Thursday, July 29, 2021

All the News That Fits to Print from James W. Ziskin

Subbing for Catriona this week. She’ll be back next week!

QUESTION: Do you have hobbies outside of your writing life? Tell about them. Do they feed your writing life? Do they get your mind off your current projects and their attendant frustrations? Do they satisfy a different part of you than is satisfied by your writing?

This week’s question reminds me that I lead a boring life. And I wrote a piece quite similar to this in October 2019. Have a look here: http://7criminalminds.blogspot.com/2019/10/get-life.html

Now…

This week’s post is my one hundredth here at 7 Criminal Minds. If you’re a masochist, you can view the links to them all on my website, https://jameswziskin.com/blogs/

To celebrate the 100-post milestone—and since I’m in the driver’s seat—I’ve decided to write on a topic of my own choosing. Some exciting publishing news.




πŸ”˜ First, some blatant self-promotion.  I am so honored to have eight industry award nominations this year. An embarrassment of riches, for which I am truly grateful and humbled. Turn to Stone, the seventh Ellie Stone mystery, was named a finalist for the 2021 Sue Grafton Memorial Award, the Lefty Award for Best Historical Mystery, the Barry Award for Best Paperback Original, and the Macavity for Best Historical Mystery. The Sue Grafton Award went Rosalie Knecht and the Lefty to our own Catriona McPherson. So deserving. I can’t complain. The Barry and Macavity have yet to be awarded. They will be announced at Bouchercon in August.

And if that weren’t enough, my short story, “The Twenty-Five-Year Engagement,” was a finalist for the 2021 Edgar, Agatha, Anthony, and Macavity awards for Best Short Story. Congrats to Maaza Mengiste for winning the Edgar, and to Barb Goffman for the Agatha. Wonderful authors and great stories. I was honored to be a finalist alongside them and my fellow nominees. The Anthony and Macavity are still in play, and will be presented at Bouchercon in August.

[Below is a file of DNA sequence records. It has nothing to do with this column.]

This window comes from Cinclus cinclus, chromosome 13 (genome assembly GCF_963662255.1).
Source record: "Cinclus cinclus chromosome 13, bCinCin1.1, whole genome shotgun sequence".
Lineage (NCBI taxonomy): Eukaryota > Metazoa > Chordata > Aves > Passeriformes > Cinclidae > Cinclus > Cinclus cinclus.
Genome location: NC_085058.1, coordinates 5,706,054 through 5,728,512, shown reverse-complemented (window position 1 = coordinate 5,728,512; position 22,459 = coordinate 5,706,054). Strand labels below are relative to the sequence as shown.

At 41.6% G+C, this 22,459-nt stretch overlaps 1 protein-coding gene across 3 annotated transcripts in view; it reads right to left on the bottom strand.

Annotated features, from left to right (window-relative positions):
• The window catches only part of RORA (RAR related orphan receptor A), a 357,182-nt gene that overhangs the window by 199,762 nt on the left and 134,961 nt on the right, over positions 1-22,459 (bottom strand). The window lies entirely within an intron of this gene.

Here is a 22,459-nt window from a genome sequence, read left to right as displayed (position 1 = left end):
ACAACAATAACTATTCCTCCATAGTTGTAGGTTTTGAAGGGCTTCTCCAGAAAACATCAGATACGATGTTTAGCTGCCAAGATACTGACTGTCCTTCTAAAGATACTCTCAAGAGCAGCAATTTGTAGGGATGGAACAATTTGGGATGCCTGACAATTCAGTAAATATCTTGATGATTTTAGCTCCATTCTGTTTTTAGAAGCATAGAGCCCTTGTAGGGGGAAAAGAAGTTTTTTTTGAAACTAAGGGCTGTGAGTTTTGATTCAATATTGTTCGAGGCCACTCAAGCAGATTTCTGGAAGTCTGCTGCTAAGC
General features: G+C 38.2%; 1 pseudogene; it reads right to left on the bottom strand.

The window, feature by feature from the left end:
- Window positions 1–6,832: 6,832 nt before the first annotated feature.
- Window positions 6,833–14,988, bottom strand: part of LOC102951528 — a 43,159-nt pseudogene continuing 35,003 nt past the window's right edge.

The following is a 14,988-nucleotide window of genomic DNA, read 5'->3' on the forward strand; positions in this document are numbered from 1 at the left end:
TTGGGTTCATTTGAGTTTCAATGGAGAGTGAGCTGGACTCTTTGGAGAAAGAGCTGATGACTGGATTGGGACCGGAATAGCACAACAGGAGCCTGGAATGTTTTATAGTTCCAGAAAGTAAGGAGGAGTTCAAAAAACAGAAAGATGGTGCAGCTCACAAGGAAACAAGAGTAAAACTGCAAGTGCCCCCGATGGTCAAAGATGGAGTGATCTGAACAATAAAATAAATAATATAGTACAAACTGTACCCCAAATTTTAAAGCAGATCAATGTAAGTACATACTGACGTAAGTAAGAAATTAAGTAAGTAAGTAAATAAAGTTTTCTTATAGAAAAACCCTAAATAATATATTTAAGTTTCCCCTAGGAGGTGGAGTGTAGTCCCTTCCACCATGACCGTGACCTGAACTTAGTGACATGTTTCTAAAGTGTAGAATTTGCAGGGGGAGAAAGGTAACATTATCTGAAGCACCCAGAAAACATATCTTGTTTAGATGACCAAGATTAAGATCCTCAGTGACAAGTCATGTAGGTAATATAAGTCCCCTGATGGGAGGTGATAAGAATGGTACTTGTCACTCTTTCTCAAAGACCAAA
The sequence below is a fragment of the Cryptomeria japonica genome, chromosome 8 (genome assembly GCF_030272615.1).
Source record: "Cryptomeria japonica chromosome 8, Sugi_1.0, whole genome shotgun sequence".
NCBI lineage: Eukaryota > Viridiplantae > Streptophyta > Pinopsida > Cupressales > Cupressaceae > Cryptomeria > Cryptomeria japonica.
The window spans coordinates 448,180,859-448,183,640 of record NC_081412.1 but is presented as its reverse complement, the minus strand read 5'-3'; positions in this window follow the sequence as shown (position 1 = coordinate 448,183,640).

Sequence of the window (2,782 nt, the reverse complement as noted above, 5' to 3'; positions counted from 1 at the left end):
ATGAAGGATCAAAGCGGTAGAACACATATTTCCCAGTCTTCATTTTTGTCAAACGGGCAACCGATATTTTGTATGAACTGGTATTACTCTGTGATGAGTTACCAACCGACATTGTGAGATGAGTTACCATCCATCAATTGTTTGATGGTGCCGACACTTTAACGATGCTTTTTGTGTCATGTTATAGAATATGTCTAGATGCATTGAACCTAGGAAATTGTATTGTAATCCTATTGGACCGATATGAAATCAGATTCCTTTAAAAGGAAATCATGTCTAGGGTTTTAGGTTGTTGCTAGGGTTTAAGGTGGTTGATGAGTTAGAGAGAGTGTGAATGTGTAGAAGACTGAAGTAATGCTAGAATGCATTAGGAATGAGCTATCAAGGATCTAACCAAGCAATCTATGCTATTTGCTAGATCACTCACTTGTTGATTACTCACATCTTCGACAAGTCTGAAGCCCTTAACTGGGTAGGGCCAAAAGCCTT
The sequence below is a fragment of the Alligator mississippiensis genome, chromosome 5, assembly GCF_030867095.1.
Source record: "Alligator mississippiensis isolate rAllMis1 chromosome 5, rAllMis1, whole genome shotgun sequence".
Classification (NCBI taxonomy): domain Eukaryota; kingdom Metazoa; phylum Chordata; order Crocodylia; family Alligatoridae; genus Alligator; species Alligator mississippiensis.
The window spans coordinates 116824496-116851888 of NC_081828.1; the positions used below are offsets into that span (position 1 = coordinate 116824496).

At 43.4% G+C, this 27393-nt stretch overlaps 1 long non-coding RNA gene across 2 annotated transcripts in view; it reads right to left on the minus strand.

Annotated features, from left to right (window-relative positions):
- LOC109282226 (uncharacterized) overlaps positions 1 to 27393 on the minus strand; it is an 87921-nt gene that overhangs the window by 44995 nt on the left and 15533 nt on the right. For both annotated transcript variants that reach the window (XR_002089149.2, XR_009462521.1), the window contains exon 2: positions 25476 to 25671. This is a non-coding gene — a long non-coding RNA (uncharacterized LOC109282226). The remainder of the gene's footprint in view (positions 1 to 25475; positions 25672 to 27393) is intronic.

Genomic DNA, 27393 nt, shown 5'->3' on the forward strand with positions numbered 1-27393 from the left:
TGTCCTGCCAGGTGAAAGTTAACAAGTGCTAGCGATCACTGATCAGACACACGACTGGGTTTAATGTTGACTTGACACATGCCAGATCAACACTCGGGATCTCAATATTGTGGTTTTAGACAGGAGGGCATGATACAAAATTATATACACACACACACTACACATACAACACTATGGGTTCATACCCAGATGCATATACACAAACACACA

πŸ”˜ Second, I am pleased to announce that I have a new agent. I signed with Kimberley Cameron of Kimberley Cameron and Associates earlier this year. It was a difficult decision to leave my former agent, but it was a very amicable parting of the ways. I will forever be grateful to him for his representation, his advice, and his selling my first seven books. Thank you, Bill.

Over the past few months, Kimberley has been tireless in her efforts to find a good home for my latest book. (Spoiler: it’s not an Ellie Stone mystery, but the first of a new series set in 1975 India during the °Emergency.”) The Emergency was the twenty-month period from June 1975 to March 1977, when Prime Minister Indira Gandhi ruled by decree. For all intents and purposes, she was a dictator. In response to the legal challenges to her 1971 election victory, Mrs. Gandhi engineered this virtual coup, using Article 352 of the Indian Constitution as justification for the drastic action. Article 352 provided that, in order to protect the nation from domestic threats or disturbances, the ruling government could suspend due process and curtail civil liberties, including freedom of the press and elections. It also gave Mrs. Gandhi the power to throw her political opponents in jail. And that she did.